A story for the book nerds

pN6xPI like to pretend I’m smart.  I suppose at some point I’ve probably actually fooled some people into thinking that about me.  Do not believe it.  I am an idiot and I do dumb things all the time, I’m just apparently a convincing liar about my lack of intellect.

I am currently reading Dhalgren, by Samuel Delany.  I’m not quite 2/3 of the way through it; I could finish it in a day if I wanted to, but it’ll probably take a few more evenings of reading to finish.  Now, I purchased the book in February, more or less on a whim, and from Amazon– and fell prey to the Amazon curse where once I physically had the book in my hands I think “Oh, I might not have made a good decision here.”  It literally sat on my to-be-read shelf for ten months before I got to it.  (It wasn’t even the oldest book on the shelf; I have at least one present from last Christmas that I haven’t gotten to yet.)

I recently asked my wife to pick my next book and she grabbed Dhalgren.  The book is well known for being complicated, and I need to be in a very particular frame of mind to read complicated fiction– and for the last couple of years the mental space necessary to achieve that frame of mind simply hasn’t been available very much.  So I sort of mentally groaned when she handed it to me but started it anyway, hoping beyond hope that I’d like it.  Miraculously, so far, I have– but from what I understand I’m only just about to hit the place where the narrative goes off the rails and the whole thing turns into a James Joyce novel.

Anyway.  Here’s the thing– I was actually happy to be finally reading it, to some extent, because even if it was too difficult to read and I didn’t finish it, I’d at least have removed a three-inch-thick, 800-page book that had become a bit of an albatross from my To Be Read shelf, and it would stop staring at me, and I could presumably move on to, like, a Star Wars book or something with zombies in it next with no compunctions.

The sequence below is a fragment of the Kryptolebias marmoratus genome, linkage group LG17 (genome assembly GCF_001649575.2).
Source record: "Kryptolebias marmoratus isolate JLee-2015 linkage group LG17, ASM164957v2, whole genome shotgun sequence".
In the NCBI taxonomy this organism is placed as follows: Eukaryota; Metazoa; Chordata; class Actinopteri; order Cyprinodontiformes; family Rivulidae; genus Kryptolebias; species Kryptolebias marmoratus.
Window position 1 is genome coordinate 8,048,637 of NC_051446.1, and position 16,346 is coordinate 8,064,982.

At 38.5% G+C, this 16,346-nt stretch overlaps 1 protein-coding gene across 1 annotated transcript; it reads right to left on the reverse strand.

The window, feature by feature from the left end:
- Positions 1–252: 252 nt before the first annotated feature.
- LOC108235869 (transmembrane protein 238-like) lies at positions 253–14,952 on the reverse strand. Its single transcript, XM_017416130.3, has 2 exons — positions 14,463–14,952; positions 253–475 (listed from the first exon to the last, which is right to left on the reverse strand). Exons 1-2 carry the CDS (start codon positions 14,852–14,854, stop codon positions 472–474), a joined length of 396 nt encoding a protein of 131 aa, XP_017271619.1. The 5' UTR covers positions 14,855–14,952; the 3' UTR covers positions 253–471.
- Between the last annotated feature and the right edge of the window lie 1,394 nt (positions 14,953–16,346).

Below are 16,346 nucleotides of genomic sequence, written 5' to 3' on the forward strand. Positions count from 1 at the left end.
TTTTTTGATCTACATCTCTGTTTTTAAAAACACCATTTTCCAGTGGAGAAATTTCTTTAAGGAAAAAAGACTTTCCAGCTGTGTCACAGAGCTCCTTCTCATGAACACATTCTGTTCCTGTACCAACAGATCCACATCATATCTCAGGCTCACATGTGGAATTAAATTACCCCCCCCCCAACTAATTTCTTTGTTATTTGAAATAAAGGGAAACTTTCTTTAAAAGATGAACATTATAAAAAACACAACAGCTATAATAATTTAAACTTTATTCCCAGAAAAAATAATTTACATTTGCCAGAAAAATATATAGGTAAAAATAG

I got two Barnes and Noble gift cards for Christmas.  We went to Barnes and Noble this afternoon.

I came home with God damned Anathem.

Just shoot me.

23 thoughts on “A story for the book nerds

  1. Rosslyn_Glasses

    I went into Barnes and Noble with one gift card, aiming to find ONE mystery book.

    I come out with that mystery novel, along with a fantasy fiction novel called “Map of Everywhere”, the second novel in the Creature Department series, and the fourth book in the Doll People series. The amount of money spent was twice the amount on the gift card.

    Moral of the story: when you go to Barnes and Noble, TRY to go prepared

    Liked by 3 people

          1. One of my very few regrets about college is that I never took a basic philosophy class. I know I can read Plato, Socrates, etc on my own, but they’re better with someone who knows them deeply to explain the trickier parts.


            1. Then we should talk once you start with Anathem. There are a lot of allusions to Plato there. It might be basic enough for you to catch on, though, without reading Plato. I can’t really say since I haven’t finished reading it (I’ve only just begun, actually). I don’t have much, but hopefully this will help:

              Cnoon: the Platonic forms
              Ethras: Athens
              Thelenes: Socrates
              Protas: Plato